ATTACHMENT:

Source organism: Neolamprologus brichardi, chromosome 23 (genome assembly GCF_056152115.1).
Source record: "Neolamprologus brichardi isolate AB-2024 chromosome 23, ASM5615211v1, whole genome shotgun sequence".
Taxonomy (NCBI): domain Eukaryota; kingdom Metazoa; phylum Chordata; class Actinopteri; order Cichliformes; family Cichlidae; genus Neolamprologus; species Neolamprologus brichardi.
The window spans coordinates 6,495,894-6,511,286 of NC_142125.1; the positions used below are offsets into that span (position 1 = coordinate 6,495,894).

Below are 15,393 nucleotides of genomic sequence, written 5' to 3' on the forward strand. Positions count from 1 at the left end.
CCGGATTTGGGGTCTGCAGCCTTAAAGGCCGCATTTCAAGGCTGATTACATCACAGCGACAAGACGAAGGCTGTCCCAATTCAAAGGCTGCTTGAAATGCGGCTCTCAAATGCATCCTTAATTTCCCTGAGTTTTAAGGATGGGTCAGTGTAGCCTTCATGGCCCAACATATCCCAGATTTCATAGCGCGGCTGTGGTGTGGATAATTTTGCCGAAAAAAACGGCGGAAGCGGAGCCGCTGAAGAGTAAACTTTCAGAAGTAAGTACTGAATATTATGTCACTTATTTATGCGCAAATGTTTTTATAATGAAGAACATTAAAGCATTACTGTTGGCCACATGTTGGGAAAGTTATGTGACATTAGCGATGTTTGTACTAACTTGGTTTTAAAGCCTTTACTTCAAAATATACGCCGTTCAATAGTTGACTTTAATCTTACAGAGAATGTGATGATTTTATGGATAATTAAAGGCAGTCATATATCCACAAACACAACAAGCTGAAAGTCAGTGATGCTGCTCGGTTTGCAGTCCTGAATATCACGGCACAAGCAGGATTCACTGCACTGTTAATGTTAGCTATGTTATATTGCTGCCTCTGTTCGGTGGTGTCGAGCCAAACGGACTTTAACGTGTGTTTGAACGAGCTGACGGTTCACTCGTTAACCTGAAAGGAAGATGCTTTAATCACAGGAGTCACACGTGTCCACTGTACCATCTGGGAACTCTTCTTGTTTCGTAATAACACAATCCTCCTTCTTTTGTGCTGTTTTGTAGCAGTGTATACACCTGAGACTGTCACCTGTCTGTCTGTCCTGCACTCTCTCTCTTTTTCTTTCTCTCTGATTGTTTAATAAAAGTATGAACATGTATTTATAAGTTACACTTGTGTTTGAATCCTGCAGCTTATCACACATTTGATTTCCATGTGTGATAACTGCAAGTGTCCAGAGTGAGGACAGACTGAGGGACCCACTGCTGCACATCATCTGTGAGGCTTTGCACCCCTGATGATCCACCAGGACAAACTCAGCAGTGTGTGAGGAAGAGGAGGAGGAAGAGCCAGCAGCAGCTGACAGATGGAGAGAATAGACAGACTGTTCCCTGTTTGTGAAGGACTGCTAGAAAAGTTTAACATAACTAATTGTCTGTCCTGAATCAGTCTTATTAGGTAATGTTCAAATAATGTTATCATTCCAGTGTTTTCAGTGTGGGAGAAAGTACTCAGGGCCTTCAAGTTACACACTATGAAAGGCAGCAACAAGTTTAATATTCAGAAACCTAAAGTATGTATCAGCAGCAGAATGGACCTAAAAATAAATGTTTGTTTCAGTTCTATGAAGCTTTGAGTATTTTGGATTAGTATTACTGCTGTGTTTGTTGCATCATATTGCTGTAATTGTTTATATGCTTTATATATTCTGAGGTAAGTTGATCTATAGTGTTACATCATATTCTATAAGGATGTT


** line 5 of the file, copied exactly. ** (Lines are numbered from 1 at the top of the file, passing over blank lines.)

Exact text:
Below are 15,393 nucleotides of genomic sequence, written 5' to 3' on the forward strand. Positions count from 1 at the left end.